Throughout history women have struggled for basic civil liberties. The Women’s Suffrage Movement of the 1920s gave us a voice. In the late sixties and seventies, we took to the streets over our right to our bodies with the birth of modern feminism. Today we rise up against sexual injustices, as the Me Too Movement takes off and the air of silence surrounding assault in Hollywood lifts. While the struggle has been trying, and seemingly endless, women have made remarkable strides toward equality. So, how is it that in this, the year of women, I can have my posterior grabbed by a man three times my age, whom I do not know, and still feel unjustified in defending myself?
Recently, I was harassed on my way home from work. Walking down Main Street, packed from the usual Saturday night pub crawl, I bumped into a well-dressed man of about 60. Apologizing, he placed his hand on my lower back and told me to have a good night. As I begun to step forward again, uncomfortable, I felt his hand drift down. My first instinct was to hit the older gentleman, and I don’t believe anyone would have blamed me. Yet, for whatever reason, I held back.
Continuing on, I thought: “well, he is older; he comes from a different time.” By the same token, should we be forced to accept an older worldview rather than he adapt to a modern society? I went on thinking: “well, it is late on a Saturday night, and I do work at a bar.” I was already far from the bar, and I’ve never been the kind to welcome that women should have to fear the night. Still I told myself: “well, he has probably been drinking.” Of course, I stand firm that if an intoxicated man grabbed another woman without warrant, I would have attempted to stop him. All these justifications left me with one notion that women have been taught for ages. There is simply some level of injustice, harassment, or objectification we should just come to expect. It is this ideal that stopped me from hitting that man, from standing up for myself. It is this standard that has allowed men like Harvey Weinstein to become media moguls, men like Roy Moore to be elected to chief justiceships, and men like Roger Ailes to receive $40 million payouts following numerous allegations. But there is only one truth that we should all have to accept: there is no excuse for inappropriately touching a woman, or anyone else, without their clear consent.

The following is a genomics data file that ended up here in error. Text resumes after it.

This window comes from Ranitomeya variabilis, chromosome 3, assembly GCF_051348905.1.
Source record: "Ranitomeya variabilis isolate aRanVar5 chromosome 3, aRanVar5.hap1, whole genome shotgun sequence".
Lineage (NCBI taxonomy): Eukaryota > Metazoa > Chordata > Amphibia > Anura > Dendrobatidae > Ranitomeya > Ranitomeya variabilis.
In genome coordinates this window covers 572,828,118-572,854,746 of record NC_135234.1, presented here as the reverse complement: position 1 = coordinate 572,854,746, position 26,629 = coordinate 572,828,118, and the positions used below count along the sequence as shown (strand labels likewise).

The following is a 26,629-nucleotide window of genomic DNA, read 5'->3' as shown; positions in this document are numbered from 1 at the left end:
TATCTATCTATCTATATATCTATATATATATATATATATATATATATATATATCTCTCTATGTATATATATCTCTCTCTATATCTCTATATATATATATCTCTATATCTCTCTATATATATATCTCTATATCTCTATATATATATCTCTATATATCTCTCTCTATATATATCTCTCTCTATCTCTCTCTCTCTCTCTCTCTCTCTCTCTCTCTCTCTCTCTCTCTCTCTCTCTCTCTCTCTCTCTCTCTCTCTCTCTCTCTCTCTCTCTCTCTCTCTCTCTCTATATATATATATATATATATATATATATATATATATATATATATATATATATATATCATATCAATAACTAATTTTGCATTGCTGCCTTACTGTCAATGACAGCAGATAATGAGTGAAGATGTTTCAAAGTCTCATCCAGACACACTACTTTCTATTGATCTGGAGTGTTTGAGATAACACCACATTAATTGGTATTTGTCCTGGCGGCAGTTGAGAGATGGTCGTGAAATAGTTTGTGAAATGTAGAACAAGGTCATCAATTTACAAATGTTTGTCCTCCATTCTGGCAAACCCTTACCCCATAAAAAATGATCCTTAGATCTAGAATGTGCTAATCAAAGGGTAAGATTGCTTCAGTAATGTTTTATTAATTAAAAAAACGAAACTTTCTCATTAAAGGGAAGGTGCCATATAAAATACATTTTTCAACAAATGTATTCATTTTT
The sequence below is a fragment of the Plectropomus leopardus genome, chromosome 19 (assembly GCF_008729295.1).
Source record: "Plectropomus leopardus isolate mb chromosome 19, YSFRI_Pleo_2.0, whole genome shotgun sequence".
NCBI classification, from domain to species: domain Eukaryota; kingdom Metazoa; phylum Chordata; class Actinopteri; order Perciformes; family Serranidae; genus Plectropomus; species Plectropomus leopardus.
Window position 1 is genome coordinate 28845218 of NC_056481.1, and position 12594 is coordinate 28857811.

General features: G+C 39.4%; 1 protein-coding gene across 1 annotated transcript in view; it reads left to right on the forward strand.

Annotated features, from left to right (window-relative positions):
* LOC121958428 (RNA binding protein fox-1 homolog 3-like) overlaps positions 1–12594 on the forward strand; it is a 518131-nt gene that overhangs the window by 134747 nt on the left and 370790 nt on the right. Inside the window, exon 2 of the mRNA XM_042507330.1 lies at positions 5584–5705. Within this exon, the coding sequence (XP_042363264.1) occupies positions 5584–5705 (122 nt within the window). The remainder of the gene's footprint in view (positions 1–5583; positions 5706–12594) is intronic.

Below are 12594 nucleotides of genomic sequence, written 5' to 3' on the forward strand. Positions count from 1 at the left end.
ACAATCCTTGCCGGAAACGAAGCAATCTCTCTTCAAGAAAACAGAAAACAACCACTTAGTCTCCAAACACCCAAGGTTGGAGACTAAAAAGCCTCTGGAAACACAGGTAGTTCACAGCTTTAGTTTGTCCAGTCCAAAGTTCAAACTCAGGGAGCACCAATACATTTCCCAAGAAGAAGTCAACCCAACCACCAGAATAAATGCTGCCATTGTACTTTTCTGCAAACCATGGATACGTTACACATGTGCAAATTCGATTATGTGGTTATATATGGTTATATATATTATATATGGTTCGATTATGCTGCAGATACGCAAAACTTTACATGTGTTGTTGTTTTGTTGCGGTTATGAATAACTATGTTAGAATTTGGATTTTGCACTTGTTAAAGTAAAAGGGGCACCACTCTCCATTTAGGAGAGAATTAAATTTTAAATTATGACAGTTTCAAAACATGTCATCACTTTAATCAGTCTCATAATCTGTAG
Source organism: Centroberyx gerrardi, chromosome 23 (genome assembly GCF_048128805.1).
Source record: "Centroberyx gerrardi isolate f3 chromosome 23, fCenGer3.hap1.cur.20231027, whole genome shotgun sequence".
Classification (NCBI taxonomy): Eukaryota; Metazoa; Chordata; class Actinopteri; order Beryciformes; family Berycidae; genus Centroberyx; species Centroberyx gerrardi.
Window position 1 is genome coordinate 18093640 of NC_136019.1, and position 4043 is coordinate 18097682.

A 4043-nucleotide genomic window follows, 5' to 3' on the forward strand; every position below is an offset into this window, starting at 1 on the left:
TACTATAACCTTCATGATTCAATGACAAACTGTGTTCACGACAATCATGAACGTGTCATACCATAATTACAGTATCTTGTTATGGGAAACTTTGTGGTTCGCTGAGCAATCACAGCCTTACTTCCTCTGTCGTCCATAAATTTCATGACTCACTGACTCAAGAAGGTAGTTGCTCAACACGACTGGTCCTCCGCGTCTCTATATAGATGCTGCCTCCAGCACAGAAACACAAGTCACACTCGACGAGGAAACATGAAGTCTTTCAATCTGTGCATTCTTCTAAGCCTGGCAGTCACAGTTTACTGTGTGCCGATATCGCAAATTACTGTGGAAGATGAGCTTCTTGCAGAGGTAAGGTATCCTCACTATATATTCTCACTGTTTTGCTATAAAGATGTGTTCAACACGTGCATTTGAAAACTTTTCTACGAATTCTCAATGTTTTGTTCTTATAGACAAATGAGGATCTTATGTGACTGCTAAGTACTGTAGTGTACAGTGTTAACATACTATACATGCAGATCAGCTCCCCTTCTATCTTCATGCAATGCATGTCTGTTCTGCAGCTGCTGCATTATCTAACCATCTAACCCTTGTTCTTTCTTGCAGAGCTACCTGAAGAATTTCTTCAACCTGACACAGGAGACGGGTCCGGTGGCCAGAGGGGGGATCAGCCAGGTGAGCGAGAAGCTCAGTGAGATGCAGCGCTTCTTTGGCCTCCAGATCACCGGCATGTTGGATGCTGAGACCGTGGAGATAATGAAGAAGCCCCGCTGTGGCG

This is far from the first time this has happened. In the last few months alone, I have been followed out of the bar, groped, offered countless rides “home,” and even watched through my bedroom window. I am far from the only one. Nearly every woman I have talked to has these same stories. It has become apparent that something has to change. It is time. We cannot allow the men of the 2017 sexual misconduct reckoning to go unaffected. We cannot accept a shift to occur only in the celebrity world. It is time that all women can feel safe walking at night, going to work, and attending university. It is time we no longer anticipate the “normal” level of harassment. This only enforces the idea that it is OK. We must come forward, speak up, every time it happens. Because, no, it is not OK for me to feel unjustified in defending myself when you grab me. I will no longer remain silent. No woman should.
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